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Submission + - A redcoat solution to government surveillance (

schwit1 writes: Efforts to halt the government's mass surveillance of ordinary citizens have taken two forms: urging Congress to do the right thing (something it rarely does anymore) or suing spy agencies under the 4th Amendment (which prohibits most warrantless searches and seizures). Neither strategy has been particularly effective.

Perhaps another route is available, using an amendment so rarely cited that the American Bar Assn. called it the "runt piglet" of our Constitution. It's the 3rd Amendment, which prohibits the federal government from lodging military personnel in your home.

Many Americans know that the 1st Amendment protects free speech and religious freedom, that the 2nd protects the right to bear arms and that others establish the right to a jury trial and freedom from cruel and unusual punishment. Very few know what the 3rd Amendment does, and understandably so. Since colonial times and the early days of the republic, no one has been routinely forced to feed and house soldiers. There has never been a Supreme Court case primarily based on the 3rd Amendment.

But let's examine whether a case may be made. The National Security Agency is part of the Department of Defense and therefore of our nation's military. By law, the NSA director must be a commissioned military officer, and per its mission statement, the NSA gathers information for military purposes. That's strong evidence that NSA personnel would qualify as soldiers under the 3rd Amendment.

And why did the framers prohibit the government lodging soldiers in private homes? Besides a general distaste for standing armies, quartering was costly for homeowners; it was also an annoyance that completely extinguished a family's sense of privacy and made them feel violated. Sound familiar?

The British could spy on American colonists by keeping soldiers among them. Today, the government can simply read your email. Centuries ago, patriots wrote angry letters about soldiers observing the ladies of the house at various stages of undress. Now, as John Oliver joked, the NSA can just view your intimate selfies.

Submission + - New way for Spys to listen in on us (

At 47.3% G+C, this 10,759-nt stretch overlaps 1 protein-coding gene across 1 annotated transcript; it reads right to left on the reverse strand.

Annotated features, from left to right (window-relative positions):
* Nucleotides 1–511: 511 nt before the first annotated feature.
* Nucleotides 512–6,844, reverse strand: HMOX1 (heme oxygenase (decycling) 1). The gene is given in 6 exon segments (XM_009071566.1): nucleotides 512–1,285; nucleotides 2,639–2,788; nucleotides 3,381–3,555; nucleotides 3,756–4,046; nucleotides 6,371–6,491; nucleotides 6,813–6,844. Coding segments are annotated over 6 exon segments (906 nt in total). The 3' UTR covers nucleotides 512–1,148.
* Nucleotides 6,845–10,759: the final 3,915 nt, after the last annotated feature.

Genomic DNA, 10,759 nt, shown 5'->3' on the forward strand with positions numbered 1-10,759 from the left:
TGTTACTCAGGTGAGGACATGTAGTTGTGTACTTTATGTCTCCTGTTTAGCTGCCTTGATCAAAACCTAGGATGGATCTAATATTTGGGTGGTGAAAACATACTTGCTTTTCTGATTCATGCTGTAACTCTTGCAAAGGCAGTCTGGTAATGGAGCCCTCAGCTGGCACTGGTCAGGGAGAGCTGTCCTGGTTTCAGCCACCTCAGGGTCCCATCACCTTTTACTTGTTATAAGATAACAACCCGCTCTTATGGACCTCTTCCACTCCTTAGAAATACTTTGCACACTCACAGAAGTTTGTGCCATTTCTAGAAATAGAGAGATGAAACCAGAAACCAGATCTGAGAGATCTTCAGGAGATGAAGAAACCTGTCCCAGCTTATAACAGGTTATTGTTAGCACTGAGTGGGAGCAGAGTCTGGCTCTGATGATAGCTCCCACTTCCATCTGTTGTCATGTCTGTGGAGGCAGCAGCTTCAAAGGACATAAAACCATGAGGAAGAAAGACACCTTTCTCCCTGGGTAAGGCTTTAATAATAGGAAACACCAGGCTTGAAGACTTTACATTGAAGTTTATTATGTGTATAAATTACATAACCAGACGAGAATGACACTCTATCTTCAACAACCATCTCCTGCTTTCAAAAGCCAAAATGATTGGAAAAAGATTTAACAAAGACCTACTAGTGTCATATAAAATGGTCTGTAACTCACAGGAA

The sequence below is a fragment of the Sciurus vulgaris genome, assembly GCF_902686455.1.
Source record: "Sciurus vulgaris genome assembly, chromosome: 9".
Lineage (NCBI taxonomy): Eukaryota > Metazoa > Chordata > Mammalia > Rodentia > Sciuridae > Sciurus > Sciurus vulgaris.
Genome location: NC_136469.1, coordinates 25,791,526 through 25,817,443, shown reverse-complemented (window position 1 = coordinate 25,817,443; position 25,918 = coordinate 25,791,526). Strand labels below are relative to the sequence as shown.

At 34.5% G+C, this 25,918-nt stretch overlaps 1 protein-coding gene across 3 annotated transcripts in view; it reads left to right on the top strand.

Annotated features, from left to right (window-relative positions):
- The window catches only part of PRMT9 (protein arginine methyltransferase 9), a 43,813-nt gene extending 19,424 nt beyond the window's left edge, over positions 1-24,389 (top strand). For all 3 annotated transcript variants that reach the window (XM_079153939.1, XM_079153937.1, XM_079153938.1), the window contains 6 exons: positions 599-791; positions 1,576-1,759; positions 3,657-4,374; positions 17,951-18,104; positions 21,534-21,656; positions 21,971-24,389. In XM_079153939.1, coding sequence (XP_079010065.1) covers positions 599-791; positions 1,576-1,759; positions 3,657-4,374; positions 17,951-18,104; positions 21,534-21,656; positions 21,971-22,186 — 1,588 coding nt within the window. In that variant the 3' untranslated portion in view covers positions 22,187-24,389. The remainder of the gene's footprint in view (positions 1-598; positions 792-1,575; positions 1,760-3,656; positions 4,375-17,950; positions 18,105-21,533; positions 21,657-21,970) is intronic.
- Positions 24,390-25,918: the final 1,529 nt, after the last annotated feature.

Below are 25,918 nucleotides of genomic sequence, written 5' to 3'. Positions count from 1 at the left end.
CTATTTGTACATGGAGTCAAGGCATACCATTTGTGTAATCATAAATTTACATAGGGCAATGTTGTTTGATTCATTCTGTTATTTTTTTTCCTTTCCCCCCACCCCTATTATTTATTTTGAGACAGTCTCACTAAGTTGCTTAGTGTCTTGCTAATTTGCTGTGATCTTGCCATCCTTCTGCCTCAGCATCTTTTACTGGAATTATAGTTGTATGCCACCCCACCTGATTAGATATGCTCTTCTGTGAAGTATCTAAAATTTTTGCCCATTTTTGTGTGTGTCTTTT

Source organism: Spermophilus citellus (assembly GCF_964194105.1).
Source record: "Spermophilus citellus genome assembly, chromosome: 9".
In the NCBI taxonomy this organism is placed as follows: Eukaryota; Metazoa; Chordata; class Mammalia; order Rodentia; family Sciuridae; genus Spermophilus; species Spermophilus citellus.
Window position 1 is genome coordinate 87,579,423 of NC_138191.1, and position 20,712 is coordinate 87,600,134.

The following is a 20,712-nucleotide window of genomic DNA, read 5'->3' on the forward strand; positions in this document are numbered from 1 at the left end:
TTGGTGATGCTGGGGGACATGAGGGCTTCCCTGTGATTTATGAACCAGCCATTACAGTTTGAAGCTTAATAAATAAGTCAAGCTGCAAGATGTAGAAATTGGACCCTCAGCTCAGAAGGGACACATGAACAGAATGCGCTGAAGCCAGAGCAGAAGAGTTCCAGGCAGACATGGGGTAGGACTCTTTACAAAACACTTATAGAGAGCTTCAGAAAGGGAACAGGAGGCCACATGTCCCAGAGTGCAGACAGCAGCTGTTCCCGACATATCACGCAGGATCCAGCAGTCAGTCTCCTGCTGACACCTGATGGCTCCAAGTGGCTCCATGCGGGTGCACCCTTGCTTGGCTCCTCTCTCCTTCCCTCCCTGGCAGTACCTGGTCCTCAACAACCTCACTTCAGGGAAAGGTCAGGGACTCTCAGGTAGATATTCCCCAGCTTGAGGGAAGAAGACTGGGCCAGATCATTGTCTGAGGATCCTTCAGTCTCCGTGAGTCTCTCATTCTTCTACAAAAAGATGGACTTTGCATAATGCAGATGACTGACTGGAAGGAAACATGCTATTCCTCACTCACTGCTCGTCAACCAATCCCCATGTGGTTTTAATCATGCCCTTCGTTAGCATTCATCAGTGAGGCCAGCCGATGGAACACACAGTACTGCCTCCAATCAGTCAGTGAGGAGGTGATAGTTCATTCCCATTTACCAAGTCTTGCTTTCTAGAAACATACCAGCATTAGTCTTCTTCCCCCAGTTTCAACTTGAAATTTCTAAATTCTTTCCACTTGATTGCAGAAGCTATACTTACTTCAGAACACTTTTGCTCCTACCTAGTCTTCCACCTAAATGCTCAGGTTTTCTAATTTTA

gurps_npc writes: Sound is just vibrating air. When it hits glass, it vibrates the glass and it is well established that a laser aimed at the glass can detect those vibrations and computers can turn it back into sound. Now, we don't need the glass or the laser. Researchers at MIT, Microsoft and Adobe have shown that by analyzing a video that contains something vibrating — say a bag of chips — a computer program can work figure out what noise caused those vibrations, even to the point of reconstructing speech.

Submission + - HP gives OpenVMS new life and path to x86 port (

dcblogs writes: Hewlett-Packard has changed its direction on OpenVMS. Instead of pushing its users off the system, it has licensed OpenVMS to a new firm that plans to develop ports to the latest Itanium chips and is promising eventual support for x86 processors. Last year, HP put OpenVMS on the path to extinction. It said it would not validate the operating system to its latest hardware or produce new versions of it. The move to license the OpenVMS source code to a new entity, VMS Software Inc. (VSI), amounts to a reversal of that earlier decision. VSI plans to validate the operating system on Intel's Itanium eight-core Poulson chips by early 2015, as well as support for HP hardware running the upcoming "Kittson" chip. It will also develop an x86 port, although it isn't specifying a timeframe. And it plans to develop new versions of OpenVMS

Submission + - Does Slashdot deliver Malware?! (

sandro writes: I have been a regular reader of Slashdot for decades, and it is my home page. I always have one tab open to slashdot, and that's why I have noticed over the past few days a troubling trend. I find numerous tabs open to trying to get me to download their new "free open source cross platform media player". Of course I don't click on the link, it's got to be bad, but what gives?! It looks like slashdot's new advertising model is open to malware, and that can't be good...